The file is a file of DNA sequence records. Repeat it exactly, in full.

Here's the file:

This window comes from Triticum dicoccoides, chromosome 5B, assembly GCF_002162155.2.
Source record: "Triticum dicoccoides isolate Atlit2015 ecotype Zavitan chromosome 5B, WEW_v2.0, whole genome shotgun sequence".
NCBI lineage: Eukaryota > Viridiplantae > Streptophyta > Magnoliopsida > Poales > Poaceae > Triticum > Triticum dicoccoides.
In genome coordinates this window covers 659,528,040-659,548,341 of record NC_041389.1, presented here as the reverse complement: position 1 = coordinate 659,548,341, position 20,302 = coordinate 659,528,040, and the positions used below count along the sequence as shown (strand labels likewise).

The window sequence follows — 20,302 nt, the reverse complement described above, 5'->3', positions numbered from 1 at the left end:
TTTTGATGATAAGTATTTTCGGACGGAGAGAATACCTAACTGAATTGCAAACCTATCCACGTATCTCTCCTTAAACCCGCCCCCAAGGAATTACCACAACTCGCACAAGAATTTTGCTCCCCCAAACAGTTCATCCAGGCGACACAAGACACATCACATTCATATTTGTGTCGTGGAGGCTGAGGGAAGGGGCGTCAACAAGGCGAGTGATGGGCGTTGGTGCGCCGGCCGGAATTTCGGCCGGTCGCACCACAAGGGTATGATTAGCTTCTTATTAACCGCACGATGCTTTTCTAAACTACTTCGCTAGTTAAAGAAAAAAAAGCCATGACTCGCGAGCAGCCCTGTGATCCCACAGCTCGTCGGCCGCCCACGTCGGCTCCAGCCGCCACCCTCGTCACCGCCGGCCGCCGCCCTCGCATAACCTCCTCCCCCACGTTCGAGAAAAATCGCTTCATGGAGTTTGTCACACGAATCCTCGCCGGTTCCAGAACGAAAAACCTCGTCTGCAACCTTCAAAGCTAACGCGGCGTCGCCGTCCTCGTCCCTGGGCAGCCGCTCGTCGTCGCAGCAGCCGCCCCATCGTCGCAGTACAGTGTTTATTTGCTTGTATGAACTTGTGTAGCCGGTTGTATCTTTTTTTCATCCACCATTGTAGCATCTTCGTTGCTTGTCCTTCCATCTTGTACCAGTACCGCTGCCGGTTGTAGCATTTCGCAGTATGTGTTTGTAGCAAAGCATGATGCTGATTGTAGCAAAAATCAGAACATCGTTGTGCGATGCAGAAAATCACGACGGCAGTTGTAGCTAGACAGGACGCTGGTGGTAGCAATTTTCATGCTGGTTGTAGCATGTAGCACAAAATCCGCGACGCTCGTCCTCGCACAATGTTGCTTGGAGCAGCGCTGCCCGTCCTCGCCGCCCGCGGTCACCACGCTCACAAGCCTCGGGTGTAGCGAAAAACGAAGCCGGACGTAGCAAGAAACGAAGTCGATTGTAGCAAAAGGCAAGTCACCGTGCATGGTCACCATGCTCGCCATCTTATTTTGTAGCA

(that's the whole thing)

This window comes from Triticum dicoccoides, chromosome 5B, assembly GCF_002162155.2.
Source record: "Triticum dicoccoides isolate Atlit2015 ecotype Zavitan chromosome 5B, WEW_v2.0, whole genome shotgun sequence".
NCBI lineage: Eukaryota > Viridiplantae > Streptophyta > Magnoliopsida > Poales > Poaceae > Triticum > Triticum dicoccoides.
In genome coordinates this window covers 659,528,040-659,548,341 of record NC_041389.1, presented here as the reverse complement: position 1 = coordinate 659,548,341, position 20,302 = coordinate 659,528,040, and the positions used below count along the sequence as shown (strand labels likewise).

The window sequence follows — 20,302 nt, the reverse complement described above, 5'->3', positions numbered from 1 at the left end:
TTTTGATGATAAGTATTTTCGGACGGAGAGAATACCTAACTGAATTGCAAACCTATCCACGTATCTCTCCTTAAACCCGCCCCCAAGGAATTACCACAACTCGCACAAGAATTTTGCTCCCCCAAACAGTTCATCCAGGCGACACAAGACACATCACATTCATATTTGTGTCGTGGAGGCTGAGGGAAGGGGCGTCAACAAGGCGAGTGATGGGCGTTGGTGCGCCGGCCGGAATTTCGGCCGGTCGCACCACAAGGGTATGATTAGCTTCTTATTAACCGCACGATGCTTTTCTAAACTACTTCGCTAGTTAAAGAAAAAAAAGCCATGACTCGCGAGCAGCCCTGTGATCCCACAGCTCGTCGGCCGCCCACGTCGGCTCCAGCCGCCACCCTCGTCACCGCCGGCCGCCGCCCTCGCATAACCTCCTCCCCCACGTTCGAGAAAAATCGCTTCATGGAGTTTGTCACACGAATCCTCGCCGGTTCCAGAACGAAAAACCTCGTCTGCAACCTTCAAAGCTAACGCGGCGTCGCCGTCCTCGTCCCTGGGCAGCCGCTCGTCGTCGCAGCAGCCGCCCCATCGTCGCAGTACAGTGTTTATTTGCTTGTATGAACTTGTGTAGCCGGTTGTATCTTTTTTTCATCCACCATTGTAGCATCTTCGTTGCTTGTCCTTCCATCTTGTACCAGTACCGCTGCCGGTTGTAGCATTTCGCAGTATGTGTTTGTAGCAAAGCATGATGCTGATTGTAGCAAAAATCAGAACATCGTTGTGCGATGCAGAAAATCACGACGGCAGTTGTAGCTAGACAGGACGCTGGTGGTAGCAATTTTCATGCTGGTTGTAGCATGTAGCACAAAATCCGCGACGCTCGTCCTCGCACAATGTTGCTTGGAGCAGCGCTGCCCGTCCTCGCCGCCCGCGGTCACCACGCTCACAAGCCTCGGGTGTAGCGAAAAACGAAGCCGGACGTAGCAAGAAACGAAGTCGATTGTAGCAAAAGGCAAGTCACCGTGCATGGTCACCATGCTCGCCATCTTATTTTGTAGCA